It was, perhaps, fitting that they should die together since, no less than the Tsar and Tsarina of Russia, they loved each other so deeply, and were it not for the terrible events which followed their murder, theirs would surely have been recorded as one of history’s most beautiful romances.

The ‘Shattered Crowns’ trilogy of novels in based on actual historical events and follows their story and the subsequent effects on the royalties of Europe throughout the war. The first two books of the trilogy: The Scapegoats (1913-1914) and The Sacrifice (1914-1917) are available in Kindle and paperback format. The third book ‘The Betrayal’ is coming soon.

Friday, July 13, 2012

Beethoven and the Empress of Russia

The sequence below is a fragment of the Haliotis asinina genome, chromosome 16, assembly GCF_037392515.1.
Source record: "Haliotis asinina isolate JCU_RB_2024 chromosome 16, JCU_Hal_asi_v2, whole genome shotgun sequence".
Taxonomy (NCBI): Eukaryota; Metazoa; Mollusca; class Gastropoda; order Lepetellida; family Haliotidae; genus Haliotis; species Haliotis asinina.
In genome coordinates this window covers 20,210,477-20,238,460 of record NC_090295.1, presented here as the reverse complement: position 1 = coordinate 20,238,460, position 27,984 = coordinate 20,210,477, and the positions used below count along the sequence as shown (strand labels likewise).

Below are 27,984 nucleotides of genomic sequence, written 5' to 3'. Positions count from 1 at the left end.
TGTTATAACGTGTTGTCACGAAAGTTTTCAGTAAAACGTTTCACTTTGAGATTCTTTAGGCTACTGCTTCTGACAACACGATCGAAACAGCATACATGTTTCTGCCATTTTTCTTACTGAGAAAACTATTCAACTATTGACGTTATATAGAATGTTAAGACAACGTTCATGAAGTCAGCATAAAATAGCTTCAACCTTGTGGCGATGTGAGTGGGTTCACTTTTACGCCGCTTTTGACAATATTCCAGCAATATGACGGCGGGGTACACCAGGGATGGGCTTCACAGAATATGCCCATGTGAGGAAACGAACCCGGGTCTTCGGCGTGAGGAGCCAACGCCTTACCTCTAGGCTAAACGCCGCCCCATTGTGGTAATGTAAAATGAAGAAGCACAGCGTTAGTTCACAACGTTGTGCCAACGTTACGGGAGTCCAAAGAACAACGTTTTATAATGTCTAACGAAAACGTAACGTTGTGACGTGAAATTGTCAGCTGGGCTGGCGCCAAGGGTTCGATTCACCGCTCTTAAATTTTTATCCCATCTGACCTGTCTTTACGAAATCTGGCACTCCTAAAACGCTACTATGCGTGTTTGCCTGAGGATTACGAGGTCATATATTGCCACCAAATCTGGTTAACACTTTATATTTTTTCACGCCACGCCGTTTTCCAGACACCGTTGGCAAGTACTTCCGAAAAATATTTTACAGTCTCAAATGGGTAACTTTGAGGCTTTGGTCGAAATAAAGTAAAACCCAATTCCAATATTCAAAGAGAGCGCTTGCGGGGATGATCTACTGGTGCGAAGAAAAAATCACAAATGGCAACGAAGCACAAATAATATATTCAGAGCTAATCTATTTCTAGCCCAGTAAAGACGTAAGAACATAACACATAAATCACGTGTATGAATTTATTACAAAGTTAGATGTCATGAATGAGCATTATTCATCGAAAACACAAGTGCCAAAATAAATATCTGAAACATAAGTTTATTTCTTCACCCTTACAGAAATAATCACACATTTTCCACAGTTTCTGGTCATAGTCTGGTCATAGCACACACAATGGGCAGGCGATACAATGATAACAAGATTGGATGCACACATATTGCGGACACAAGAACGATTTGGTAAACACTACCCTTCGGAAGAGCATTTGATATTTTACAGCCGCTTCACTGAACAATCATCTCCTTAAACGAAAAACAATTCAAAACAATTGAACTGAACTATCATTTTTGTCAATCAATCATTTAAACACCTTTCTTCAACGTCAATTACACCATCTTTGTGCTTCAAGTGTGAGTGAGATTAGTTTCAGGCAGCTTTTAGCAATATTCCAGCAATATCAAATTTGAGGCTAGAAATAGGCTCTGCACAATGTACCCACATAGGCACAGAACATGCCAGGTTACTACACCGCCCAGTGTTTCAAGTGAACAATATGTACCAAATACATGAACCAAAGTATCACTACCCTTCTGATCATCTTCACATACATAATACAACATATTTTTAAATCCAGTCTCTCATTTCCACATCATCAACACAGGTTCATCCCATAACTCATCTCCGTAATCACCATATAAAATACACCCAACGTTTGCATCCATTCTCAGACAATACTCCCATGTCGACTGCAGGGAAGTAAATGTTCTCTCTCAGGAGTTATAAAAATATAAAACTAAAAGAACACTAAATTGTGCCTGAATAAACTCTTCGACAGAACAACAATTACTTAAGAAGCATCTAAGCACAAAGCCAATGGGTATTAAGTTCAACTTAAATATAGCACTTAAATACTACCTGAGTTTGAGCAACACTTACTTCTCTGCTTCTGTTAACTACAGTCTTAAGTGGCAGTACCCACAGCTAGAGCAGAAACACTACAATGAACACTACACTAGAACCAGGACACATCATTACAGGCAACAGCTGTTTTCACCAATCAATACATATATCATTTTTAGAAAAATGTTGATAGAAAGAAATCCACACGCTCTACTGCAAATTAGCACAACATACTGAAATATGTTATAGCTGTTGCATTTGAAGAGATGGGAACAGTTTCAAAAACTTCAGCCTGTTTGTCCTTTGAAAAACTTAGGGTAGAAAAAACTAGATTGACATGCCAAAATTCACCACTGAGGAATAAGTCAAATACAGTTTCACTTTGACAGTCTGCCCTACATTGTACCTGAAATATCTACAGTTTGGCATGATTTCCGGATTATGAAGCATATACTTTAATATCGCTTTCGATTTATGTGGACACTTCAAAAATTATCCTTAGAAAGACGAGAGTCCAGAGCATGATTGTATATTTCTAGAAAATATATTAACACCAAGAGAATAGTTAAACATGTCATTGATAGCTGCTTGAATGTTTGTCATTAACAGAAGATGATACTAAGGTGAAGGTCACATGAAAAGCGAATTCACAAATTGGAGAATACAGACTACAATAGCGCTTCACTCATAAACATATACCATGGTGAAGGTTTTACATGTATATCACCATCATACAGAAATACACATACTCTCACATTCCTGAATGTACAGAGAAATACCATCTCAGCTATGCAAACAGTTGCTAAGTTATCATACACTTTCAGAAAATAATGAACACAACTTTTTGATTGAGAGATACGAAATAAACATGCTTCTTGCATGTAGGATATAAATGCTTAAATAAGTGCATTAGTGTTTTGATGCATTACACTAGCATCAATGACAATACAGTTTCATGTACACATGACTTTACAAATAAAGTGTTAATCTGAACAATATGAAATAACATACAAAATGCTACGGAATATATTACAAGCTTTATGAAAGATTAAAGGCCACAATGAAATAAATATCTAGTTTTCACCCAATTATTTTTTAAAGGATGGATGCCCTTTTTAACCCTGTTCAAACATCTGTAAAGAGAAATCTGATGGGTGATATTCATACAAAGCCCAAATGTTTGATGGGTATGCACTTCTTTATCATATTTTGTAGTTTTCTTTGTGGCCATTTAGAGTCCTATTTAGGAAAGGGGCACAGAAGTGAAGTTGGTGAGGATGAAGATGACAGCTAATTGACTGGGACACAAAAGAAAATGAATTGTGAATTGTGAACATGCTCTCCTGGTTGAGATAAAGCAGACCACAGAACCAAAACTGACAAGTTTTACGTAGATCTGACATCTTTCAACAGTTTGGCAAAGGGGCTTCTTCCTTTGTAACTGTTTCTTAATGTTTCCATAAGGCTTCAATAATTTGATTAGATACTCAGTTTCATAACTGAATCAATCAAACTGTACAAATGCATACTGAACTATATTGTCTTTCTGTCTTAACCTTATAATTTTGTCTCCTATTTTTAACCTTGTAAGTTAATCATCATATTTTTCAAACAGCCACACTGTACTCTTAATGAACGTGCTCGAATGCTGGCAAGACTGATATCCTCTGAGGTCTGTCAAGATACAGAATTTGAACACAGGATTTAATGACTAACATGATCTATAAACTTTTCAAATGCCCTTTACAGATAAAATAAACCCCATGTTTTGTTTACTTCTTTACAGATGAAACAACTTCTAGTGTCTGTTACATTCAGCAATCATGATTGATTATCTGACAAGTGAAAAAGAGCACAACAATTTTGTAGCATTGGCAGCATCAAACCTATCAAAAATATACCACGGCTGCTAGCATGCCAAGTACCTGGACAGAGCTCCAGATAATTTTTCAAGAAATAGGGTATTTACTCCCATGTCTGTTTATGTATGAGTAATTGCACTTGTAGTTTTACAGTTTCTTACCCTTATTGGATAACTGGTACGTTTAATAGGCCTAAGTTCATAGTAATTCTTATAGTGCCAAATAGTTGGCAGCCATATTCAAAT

In 1814, during the Congress of Vienna, Ludwig van Beethoven was one of the many composers who produced music to entertain the many heads of state and diplomats of Europe. Among these array of sovereigns and ministers, Beethoven was introduced to the Empress Elizabeth Alexeievna of Russia, wife of Tsar Alexander I. His interview with the gentle Empress Elizabeth deeply affected him, and he conversed with her in his customary frank, open way, completely setting aside all etiquette. The Empress immediately took a keen interest to the composer, and a friendship soon sprang up between them. Beethoven frequently met the Empress during the countless balls and receptions held at the palace of the Russian ambassador, and she gave the composer much attention whenever she met him. Apparently, these meetings left a deep impression on him, and he constantly referred to the Empress's affability and courtesy towards him.